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Aerobic performance in tinamous is limited by their small heart. A novel hypothesis in the evolution of avian flight
Linköping University, Department of Physics, Chemistry and Biology, Biology. Linköping University, Faculty of Science & Engineering.
Linköping University, Department of Physics, Chemistry and Biology, Biology. Linköping University, Faculty of Science & Engineering.
University of Mayor San Andres, Bolivia.
Tinamou Chile SL, Chile.
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2017 (English)In: Scientific Reports, ISSN 2045-2322, E-ISSN 2045-2322, Vol. 7, article id 15964Article in journal (Refereed) Published
Abstract [en]

Some biomechanical studies from fossil specimens suggest that sustained flapping flight of birds could have appeared in their Mesozoic ancestors. We challenge this idea because a suitable musculoskeletal anatomy is not the only requirement for sustained flapping flight. We propose the "heart to fly" hypothesis that states that sustained flapping flight in modern birds required an enlargement of the heart for the aerobic performance of the flight muscles and test it experimentally by studying tinamous, the living birds with the smallest hearts. The small ventricular size of tinamous reduces cardiac output without limiting perfusion pressures, but when challenged to fly, the heart is unable to support aerobic metabolism (quick exhaustion, larger lactates and post-exercise oxygen consumption and compromised thermoregulation). At the same time, cardiac growth shows a crocodilian-like pattern and is correlated with differential gene expression in MAPK kinases. We integrate this physiological evidence in a new evolutionary scenario in which the ground-up, short and not sustained flapping flight displayed by tinamous represents an intermediate step in the evolution of the aerobic sustained flapping flight of modern birds.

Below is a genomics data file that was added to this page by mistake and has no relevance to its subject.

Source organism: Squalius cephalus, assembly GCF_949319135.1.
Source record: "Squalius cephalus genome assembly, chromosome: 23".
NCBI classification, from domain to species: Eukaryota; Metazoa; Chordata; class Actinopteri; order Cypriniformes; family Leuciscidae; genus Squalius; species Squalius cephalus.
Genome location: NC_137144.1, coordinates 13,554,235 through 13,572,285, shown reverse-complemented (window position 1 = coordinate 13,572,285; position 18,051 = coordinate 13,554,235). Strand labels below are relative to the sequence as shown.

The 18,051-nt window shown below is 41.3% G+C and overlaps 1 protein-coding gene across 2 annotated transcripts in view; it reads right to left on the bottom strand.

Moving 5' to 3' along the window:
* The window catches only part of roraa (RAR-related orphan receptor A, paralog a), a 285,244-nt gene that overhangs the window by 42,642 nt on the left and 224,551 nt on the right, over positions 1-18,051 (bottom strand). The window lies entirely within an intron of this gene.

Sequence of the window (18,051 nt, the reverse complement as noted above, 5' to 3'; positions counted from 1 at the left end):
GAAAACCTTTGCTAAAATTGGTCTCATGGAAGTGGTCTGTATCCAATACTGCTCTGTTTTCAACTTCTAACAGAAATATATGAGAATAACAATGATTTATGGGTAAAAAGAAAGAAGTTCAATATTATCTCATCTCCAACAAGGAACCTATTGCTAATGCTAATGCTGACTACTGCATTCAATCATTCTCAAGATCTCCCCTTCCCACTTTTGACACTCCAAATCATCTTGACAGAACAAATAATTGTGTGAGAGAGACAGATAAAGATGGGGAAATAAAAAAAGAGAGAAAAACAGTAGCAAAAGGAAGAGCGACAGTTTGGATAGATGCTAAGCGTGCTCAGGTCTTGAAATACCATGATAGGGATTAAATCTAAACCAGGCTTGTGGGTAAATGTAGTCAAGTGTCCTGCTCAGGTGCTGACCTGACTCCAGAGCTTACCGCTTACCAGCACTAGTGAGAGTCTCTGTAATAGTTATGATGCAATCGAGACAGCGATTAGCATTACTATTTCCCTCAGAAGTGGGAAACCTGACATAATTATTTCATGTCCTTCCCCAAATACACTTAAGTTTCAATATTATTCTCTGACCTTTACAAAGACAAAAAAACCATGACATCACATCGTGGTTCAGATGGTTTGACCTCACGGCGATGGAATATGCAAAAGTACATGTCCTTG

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NATURE PUBLISHING GROUP , 2017. Vol. 7, article id 15964
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Zoology
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URN: urn:nbn:se:liu:diva-143636DOI: 10.1038/s41598-017-16297-2ISI: 000415983600052PubMedID: 29162941OAI: oai:DiVA.org:liu-143636DiVA, id: diva2:1165520
Available from: 2017-12-13 Created: 2017-12-13 Last updated: 2018-01-05

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